Dell is launching new high performance computing (HPC) systems. The company announced the global availability of the Dell HPC Systems portfolio, a family of HPC and data analytics solutions, for life sciences, manufacturing, and research, which can be pre-configured, with a a single point of hardware support and additional service options across the solution lifecycle.
Dell says it will bring HPC capabilities to mainstream enterprises, through a series of solutions and services designed to deliver a range of HPC-as-a-Service capabilities, giving HPC sites a choice of local or remote management services with deployment on-premise, off-premise or a hybrid of the two.
The portfolio includes:
- Dell HPC System for Life Sciences – Can run bioinformatics and genomics applications.
- Dell HPC System for Manufacturing – Can run complex design simulations, including structural analysis and computational fluid dynamics.
- Dell HPC System for Research – Can match a variety of workloads, involving complex scientific analysis.
The systems include the Xeon processor families, support for Omni-Path Architecture (Intel OPA) fabric, and software in the Dell HPC Lustre Storage and Dell HPC NFS Storage solutions.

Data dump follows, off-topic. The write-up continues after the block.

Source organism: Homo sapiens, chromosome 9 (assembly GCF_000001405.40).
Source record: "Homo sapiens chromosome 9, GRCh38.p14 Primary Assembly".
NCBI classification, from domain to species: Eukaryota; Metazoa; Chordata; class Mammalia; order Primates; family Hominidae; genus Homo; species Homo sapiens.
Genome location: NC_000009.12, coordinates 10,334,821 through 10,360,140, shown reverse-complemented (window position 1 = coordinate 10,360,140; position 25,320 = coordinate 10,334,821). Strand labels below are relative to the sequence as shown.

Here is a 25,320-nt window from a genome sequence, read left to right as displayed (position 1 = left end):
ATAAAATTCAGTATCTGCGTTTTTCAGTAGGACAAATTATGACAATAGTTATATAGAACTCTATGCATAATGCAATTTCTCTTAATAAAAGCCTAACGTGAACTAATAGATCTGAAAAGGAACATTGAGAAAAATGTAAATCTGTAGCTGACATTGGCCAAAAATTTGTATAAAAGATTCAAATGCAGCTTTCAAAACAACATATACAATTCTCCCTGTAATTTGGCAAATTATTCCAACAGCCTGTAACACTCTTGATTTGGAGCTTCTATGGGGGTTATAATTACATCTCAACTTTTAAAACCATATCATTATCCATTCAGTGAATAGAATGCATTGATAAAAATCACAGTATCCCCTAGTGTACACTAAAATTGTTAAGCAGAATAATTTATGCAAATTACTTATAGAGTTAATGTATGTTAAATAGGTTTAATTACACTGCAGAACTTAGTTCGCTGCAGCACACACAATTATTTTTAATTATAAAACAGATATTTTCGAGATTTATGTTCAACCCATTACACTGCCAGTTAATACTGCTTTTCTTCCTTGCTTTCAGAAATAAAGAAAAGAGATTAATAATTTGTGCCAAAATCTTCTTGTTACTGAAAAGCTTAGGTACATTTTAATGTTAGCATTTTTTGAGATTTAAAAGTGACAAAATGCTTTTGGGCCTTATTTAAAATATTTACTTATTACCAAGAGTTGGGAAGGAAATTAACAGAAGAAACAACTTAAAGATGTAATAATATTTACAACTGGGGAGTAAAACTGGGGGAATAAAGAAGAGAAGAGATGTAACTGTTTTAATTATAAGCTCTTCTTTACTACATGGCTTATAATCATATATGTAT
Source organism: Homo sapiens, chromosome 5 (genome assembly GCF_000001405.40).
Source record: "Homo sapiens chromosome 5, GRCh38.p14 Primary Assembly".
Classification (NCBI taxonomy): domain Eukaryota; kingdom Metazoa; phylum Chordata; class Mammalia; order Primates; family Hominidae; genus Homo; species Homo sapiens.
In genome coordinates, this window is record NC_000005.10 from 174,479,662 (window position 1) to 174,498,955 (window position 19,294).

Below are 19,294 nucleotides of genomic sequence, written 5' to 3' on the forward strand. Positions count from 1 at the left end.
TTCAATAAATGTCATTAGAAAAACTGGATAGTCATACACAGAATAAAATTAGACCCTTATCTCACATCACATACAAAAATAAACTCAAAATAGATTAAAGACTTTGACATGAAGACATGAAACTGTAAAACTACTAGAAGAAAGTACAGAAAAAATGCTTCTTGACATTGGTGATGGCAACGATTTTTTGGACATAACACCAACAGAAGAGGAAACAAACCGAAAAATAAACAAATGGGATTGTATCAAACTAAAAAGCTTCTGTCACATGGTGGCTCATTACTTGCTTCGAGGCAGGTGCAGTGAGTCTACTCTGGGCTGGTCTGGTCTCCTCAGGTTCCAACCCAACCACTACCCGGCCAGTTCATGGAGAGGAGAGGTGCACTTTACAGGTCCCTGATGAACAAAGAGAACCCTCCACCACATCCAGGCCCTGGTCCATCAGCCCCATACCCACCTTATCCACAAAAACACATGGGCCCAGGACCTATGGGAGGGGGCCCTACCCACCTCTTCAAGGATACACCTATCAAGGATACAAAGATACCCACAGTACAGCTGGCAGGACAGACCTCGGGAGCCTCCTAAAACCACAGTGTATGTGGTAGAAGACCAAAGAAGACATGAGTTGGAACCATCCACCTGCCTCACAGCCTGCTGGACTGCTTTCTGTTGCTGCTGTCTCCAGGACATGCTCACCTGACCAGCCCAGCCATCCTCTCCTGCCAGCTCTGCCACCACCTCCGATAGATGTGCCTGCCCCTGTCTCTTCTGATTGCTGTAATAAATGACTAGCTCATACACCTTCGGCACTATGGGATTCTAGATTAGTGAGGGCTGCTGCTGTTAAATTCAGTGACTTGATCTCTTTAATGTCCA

The University of Texas at Austin has partnered with Dell and Intel to deploy an upgrade to its Stampede supercomputing cluster with Intel Xeon Phi processors and Intel OPA via Dell’s early access program for the Texas Advanced Computing Center (TACC), says Dell. Stampede, one of the main clusters for the Extreme Science and Engineering Discovery Environment (XSEDE), is a multi-use, cyberinfrastructure resource offering large memory, large data transfer, and GPU capabilities for data-intensive, accelerated or visualization computing.
The National Science Foundation awarded $30 million to TACC to acquire and deploy Stampede 2. The Dell HPC System is expected to deliver a peak performance of up to 18 petaflops, more than twice the system performance of the current Stampede system.
Dell has instituted a customer early access program for early development and testing in preparation for the company’s next server offering in the HPC solutions portfolio, the Dell PowerEdge C6320p server, which will be available in the second half of 2016, with the Intel Xeon Phi processor (formerly code-named Knights Landing).
Dell says it will also highlight a proof-of-concept with Cycle Computing soon, demonstrating the orchestration and management of Dell clusters, in a hybrid model sharing on-premise and public cloud resources.